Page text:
Topic 5: How to Memorize the Law for the MBE
Many bar exam takers save memorization for the last two weeks of bar prep. That is a big mistake! Memorization should be part of your regular study schedule. You will feel much less overwhelmed—and bar prep will be much more manageable—if you make memorization a priority from the beginning.
Memorization means you have a detailed understanding of the rules of law. You should be able to, for example, state all four elements of a dying declaration, all the elements of larceny and burglary, and all the elements of intentional infliction of emotional distress (IIED) and negligent infliction of emotional distress (NIED). This level of detailed understanding goes beyond just having a general idea of the law.
Why is a general understanding of the law not enough? The MBE does not test general principles. It tests nuances and details. You will fall into the examiners’ traps if you expect to get by with only having a basic understanding of the law.
So, in order to pass the MBE, you need to have a detailed understanding of the law.
Note that, as is discussed in Topic 4, you should make sure you are using a good outline and that you understand the law before diving into memorization! If you do not understand the law or if you are using an inadequate outline, it is going to be even more difficult to memorize the law! So set yourself up to memorize well by making sure you have a good understanding of the law and a good outline first. Next, dive into memorization!
This Is How You Learn the Law You Need to Know
Make it a habit to learn the law.
There are two ways to do this:
- Find a time of day to review the law. As an example, if you do your best work in the morning, consider dedicating an hour or two in the morning to memorization. If you work better at night, perhaps this is the task you do at the end of the day.
- Incorporate reviewing the law into your regular routine. Maybe there is not a specific time of day that you review the law, but perhaps there is another event. For example, maybe after you watch a lecture, you take a break then come back and review and memorize the law. Or maybe before you start to answer practice questions, you take 30 to 60 minutes to work on memorization.
Make sure you identify a time of day or another event that alerts you it is time to work on memorization. Incorporate this habit into your daily study routine. For most students, it is helpful to spend 25% of their study time on memorization.
Divide your outline into manageable sections.
Do not try to learn an entire outline at once. You will feel overwhelmed and your efforts will not be very effective. Instead, divide your outline into manageable sections (say, about five or so pages). For example, one section of your Torts outline for purposes of memorization could be intentional torts. Another section could be defenses to intentional torts. Defamation and privacy torts could be a third section. Learn one section at a time before moving onto the next section. Take a break after each section to give your brain a rest and reward yourself for your hard work!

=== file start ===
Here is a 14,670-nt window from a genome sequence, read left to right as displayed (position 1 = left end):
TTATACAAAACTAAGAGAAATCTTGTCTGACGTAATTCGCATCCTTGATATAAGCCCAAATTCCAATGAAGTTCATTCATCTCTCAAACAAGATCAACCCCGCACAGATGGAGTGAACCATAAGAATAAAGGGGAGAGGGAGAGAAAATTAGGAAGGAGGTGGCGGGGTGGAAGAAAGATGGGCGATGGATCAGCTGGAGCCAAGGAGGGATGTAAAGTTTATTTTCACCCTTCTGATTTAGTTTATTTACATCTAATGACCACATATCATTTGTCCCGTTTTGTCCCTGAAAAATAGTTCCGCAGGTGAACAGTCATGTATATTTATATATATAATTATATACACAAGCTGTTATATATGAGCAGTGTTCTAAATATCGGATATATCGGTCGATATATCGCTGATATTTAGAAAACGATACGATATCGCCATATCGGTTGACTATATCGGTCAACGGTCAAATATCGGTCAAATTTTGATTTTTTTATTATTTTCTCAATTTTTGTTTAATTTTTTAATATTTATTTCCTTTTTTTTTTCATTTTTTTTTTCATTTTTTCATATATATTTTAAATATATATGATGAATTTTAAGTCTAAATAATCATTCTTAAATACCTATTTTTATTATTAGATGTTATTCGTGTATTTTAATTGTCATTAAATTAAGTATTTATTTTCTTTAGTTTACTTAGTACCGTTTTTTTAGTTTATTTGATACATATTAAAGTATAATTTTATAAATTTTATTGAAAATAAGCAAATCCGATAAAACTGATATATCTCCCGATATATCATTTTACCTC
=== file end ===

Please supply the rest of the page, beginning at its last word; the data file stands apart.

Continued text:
Use active learning techniques, rather than passive learning techniques.
Do not make the mistake of rereading your outlines or rewatching your lectures in an effort to memorize the law. Instead, use active learning techniques. The best way is to quiz yourself. For example, cover up portions of your outline and see if you can rewrite them or saying them out loud. Making charts, diagrams, mnemonics, or rhymes can also be helpful.
Flashcards can also be helpful, but you do not want to spend all of your time making flashcards. We have plenty of tips on how to memorize your bar exam outlines here.
Do not forget to set up a retention schedule!
It is also important that once you memorize the law, you set up a retention schedule—or you will forget all you just learned. For example, if you review Evidence during week one of bar prep, you also need to review Evidence during week two, week three, week four, etc. If you wait until week 10 to look at Evidence again, you will forget a lot of what you learned. So, plan to review Evidence at least once a week. Your review should be pretty detailed in the beginning and then as the weeks go by, your confidence with the subject will grow and your review will not take as long.
Setting up a retention schedule to make sure you go back and review outlines you’ve already memorized will save you a lot of time and stress during the last few weeks of bar prep. It is also the most effective way to retain the law and boost your MBE score.
Focus on highly tested topics.
MBE topics are not all tested equally. Your goal should be to maximize your study time by focusing on the topics that will get you the most points.
For example, half of the Torts MBE questions test negligence. So, it is well worth your time to make sure you understand negligence very well! In Evidence, 8 to 9 questions will test relevancy and 6 to7 will test hearsay. These topics are very important! You can read more about the highly tested topics in topic 3 of our guide.
On the other hand, the rule against perpetuities (RAP) will show up, most likely, just once on the MBE—one of 175 scored questions. So, it is not worth your time to spend hours learning RAP. Present and future interests will be covered by two to three MBE questions. So, if you really struggle with present and future interests, it is probably not worth a weekend’s worth of studying. (However, something like negligence would be worth spending a weekend on!)
Be wise and make sure you are studying for the test rather than just studying generally. So, focus on the areas that the MBE weighs the most heavily.
Go to the next topic, Topic 6: How to Read and Answer an MBE Question
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